Human brain gets neurons up to 90 years, study finds, the discovery may aid the diagnosis of Alzheimer’s.
A new study published in the journal Nature Medicine by a team of scientists from Spain indicated that when the human reaches 90 years of age, the production of neurons continues.
In individuals with Alzheimer’s, there is less manufacturing of neurons, even when the disease is still in its early stages.
“This is very important for the study of Alzheimer’s disease because the number of cells you detect in healthy individuals is always greater than that found in patients with the disease regardless of their age.”
“This shows that an independent mechanism, different from physiological aging, may be the cause of the decrease in the number of new neurons,” said the lead author of the study, Maria Llorens-Martín, a neuroscientist at the University of Madrid, to the British newspaper The Guardian.
The research was developed from experiments with brain tissue donated by 13 individuals who died between the ages of 43 and 87 years.
Everyone’s death occurred when they were neurologically healthy.
Then the scientists examined the brains of those who had been diagnosed with Alzheimer’s before they died.
Cerebral tissues were analyzed from 45 patients who died between the ages of 52 and 97 years.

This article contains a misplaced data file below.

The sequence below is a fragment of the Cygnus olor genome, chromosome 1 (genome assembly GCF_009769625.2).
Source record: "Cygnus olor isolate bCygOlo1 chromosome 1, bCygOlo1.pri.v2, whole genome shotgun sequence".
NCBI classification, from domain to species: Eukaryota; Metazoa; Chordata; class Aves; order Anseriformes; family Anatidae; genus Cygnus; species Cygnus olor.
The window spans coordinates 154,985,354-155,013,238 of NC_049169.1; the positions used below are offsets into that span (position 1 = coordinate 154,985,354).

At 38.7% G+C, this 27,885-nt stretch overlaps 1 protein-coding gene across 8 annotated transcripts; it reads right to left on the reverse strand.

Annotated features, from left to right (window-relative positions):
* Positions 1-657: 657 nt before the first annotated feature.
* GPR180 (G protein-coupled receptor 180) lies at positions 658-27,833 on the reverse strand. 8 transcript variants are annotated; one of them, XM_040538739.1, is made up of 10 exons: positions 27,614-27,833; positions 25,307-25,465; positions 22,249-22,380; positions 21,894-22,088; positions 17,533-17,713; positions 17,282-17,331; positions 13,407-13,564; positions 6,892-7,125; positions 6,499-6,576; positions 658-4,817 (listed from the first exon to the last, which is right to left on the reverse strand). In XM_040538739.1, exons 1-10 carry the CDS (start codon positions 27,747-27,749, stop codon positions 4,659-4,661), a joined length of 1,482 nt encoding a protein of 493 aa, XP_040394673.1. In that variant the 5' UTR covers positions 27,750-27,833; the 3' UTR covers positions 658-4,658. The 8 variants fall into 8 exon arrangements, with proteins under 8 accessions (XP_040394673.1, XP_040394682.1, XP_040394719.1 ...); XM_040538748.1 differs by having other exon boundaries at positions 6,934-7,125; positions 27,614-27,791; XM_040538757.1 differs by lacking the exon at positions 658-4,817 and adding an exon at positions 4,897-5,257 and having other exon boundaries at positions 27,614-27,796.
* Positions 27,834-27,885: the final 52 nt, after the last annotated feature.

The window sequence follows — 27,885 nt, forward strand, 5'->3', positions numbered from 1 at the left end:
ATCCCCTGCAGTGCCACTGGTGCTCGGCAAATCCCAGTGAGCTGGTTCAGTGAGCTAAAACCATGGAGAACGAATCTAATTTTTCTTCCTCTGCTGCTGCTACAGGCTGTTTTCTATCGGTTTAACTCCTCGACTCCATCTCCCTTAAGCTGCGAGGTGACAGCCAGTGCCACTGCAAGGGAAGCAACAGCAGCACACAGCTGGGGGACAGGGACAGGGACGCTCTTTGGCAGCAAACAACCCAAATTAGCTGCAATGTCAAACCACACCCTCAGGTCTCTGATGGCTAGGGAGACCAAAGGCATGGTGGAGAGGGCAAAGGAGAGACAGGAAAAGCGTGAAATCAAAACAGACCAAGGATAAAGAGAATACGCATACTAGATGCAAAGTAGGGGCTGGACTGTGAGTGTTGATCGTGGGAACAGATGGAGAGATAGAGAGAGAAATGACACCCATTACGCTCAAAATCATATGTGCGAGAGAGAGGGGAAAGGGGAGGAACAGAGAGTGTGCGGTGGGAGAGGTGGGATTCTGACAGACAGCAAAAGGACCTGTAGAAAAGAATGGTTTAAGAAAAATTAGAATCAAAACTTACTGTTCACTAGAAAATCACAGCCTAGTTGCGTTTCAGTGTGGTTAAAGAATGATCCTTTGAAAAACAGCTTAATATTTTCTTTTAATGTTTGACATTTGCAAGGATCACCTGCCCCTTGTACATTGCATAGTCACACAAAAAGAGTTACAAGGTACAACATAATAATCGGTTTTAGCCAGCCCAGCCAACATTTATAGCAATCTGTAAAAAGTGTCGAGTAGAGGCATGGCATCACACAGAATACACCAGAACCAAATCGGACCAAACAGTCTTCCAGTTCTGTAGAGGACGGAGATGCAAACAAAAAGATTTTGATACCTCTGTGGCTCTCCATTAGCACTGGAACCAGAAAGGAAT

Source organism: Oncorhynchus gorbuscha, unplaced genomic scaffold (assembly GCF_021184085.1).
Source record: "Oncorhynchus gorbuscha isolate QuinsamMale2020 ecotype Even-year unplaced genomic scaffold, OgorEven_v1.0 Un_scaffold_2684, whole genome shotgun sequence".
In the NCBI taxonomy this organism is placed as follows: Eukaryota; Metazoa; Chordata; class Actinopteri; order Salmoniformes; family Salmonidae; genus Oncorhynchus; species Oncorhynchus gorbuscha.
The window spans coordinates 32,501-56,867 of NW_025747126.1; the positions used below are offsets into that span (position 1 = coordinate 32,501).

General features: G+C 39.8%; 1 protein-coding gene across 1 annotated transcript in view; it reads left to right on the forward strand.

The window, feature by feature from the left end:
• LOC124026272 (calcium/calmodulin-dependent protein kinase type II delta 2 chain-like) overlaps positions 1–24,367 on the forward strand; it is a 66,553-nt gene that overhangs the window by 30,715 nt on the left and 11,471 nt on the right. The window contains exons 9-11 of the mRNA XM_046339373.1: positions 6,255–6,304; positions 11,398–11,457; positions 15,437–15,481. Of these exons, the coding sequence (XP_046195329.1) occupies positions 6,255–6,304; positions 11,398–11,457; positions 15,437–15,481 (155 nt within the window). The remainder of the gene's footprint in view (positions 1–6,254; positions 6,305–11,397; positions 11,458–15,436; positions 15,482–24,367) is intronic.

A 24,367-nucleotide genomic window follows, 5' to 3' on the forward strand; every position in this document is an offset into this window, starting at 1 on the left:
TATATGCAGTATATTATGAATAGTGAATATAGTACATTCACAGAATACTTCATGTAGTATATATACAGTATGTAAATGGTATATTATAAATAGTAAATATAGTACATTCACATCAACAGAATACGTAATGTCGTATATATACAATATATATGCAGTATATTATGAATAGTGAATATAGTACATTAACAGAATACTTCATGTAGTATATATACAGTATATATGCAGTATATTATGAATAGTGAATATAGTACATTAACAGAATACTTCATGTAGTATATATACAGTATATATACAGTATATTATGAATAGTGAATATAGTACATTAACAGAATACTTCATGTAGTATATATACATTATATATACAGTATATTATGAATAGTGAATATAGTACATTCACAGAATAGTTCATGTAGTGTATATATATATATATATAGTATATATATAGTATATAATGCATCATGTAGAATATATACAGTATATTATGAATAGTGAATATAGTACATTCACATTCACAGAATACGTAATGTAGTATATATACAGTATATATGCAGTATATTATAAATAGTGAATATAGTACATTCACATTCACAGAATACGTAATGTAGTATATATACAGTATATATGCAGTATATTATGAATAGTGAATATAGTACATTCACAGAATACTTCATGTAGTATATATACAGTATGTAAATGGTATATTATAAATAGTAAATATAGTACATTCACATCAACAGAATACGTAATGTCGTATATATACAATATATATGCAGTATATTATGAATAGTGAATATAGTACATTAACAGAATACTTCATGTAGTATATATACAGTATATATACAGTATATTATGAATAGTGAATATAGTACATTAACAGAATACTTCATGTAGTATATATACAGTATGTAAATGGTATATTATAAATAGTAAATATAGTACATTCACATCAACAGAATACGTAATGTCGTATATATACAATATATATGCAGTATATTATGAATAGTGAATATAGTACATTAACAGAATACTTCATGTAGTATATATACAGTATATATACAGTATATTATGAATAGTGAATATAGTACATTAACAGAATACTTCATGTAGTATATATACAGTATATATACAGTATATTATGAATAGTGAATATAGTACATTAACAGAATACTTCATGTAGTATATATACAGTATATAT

Even in the earliest stages of the disease, brains had only between half and three-quarters of the number of new neurons a healthy individual had.
Image taken in microscope shows part of the hippocampus of a man who died at age 68. In red are the younger and blue neurons, the more mature neurons.
According to Llorens-Martín, healthy brains had new neurons that decreased in quantity as the individual’s age progressed.
Between 40 and 70 years, the number of young neurons found fell between 40,000 and 30,000 per cubic millimeter.
When a person reaches old age, 300 neurons per cubic millimeter are produced less in the region of the brain known as the hippocampus – place responsible for learning, memory, mood, and emotion.
The research may help in the diagnosis of Alzheimer’s in a shorter time when the disease is still at an early stage.
“We know that physical exercise can increase the number of neurons in rodents, so a similar effect can occur in humans,” Llorens-Martín told the Daily Mail.